Ngarbuh Massacre: Cameroon Government Takes Blame, What Next?

Outrage and Condemnation after Valentine’s Day Massacre in Ngarbuh

Condemnation and outrage have followed the gruesome killings of innocent children and civilians in Ngarbuh, Donga Mantung division, Northwest region of Cameroon on a day kept aside to celebrate love – Valentine’s Day.
English-speaking Cameroonians have buried at least 30 members of their community who were killed Friday in a village in the northwest Ngarbuh.

Houses destroyed in Ngarbuh Village

The government has not issued a statement but residents and a source familiar with the matter – Cameroon News Agency say the military stormed the village led by State-sponsored militias and Fulani cattle herders.

“They moved from house to house, shooting and burning,” multiple sources say.

The same source reports that the military killed everyone they saw.

Trying to save their lives, the villagers ran out into the bushes to seek refuge, but those who were not able to run away were murdered, including a pregnant women and children who stayed back and hid themselves in a house.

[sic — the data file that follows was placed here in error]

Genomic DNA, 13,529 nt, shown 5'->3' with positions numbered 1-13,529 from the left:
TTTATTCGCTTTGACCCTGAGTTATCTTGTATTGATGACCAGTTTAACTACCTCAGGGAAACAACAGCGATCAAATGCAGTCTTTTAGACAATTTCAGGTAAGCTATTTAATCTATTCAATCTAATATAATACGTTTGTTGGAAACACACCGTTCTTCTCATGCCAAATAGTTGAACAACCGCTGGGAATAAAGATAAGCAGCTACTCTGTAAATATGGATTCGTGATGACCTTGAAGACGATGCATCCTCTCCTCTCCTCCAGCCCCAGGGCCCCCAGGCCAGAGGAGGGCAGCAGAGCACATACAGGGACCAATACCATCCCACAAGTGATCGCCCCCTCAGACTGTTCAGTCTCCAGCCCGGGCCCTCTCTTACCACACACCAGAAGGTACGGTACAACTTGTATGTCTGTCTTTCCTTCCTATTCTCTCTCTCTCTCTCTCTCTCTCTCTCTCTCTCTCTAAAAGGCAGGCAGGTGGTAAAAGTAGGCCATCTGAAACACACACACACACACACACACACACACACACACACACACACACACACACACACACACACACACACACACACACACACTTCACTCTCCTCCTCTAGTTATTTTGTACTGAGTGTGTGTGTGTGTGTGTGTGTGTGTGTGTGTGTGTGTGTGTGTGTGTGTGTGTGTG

Violence in the restive regions of Cameroon, especially the Northwest Region of the country has become an issue of major concern. The wanton killings in Ngarbuh, calls into question the sacredness of humanity.
It is unfortunate that Cameroon has reached a stage whereby the sacredness of humanity is being undermined and trampled on.

“No one has the right to callously take the life of another person, be it male or female, child or adult.
Given the fact that each person is of inalienable value, every violent killing must be met with outrage and condemnation.” – Santana Morris, February 2020.

For the past two days Cameroonians, especially the English speaking have taken to social media platforms condemning the killings of members of the Ngarbuh Community – from political leaders to members of the society and the press.

Violence broke out in the English-speaking North West and South West regions of Cameroon in November 2016 when a strike by English-speaking lawyers and teachers against what they described a marginalization by the French-speaking majority in the bilingual country degenerated into calls for secession.

In November 2017, President Paul Biya declared war on the separatists calling them terrorists. He called for a national dialogue in September 2019 – one of the resolutions of the dialogue was a special status for the restive regions. While English speaking Cameroonians await for the resolutions of this dialogue to be implemented, violence in these regions haven’t stopped.


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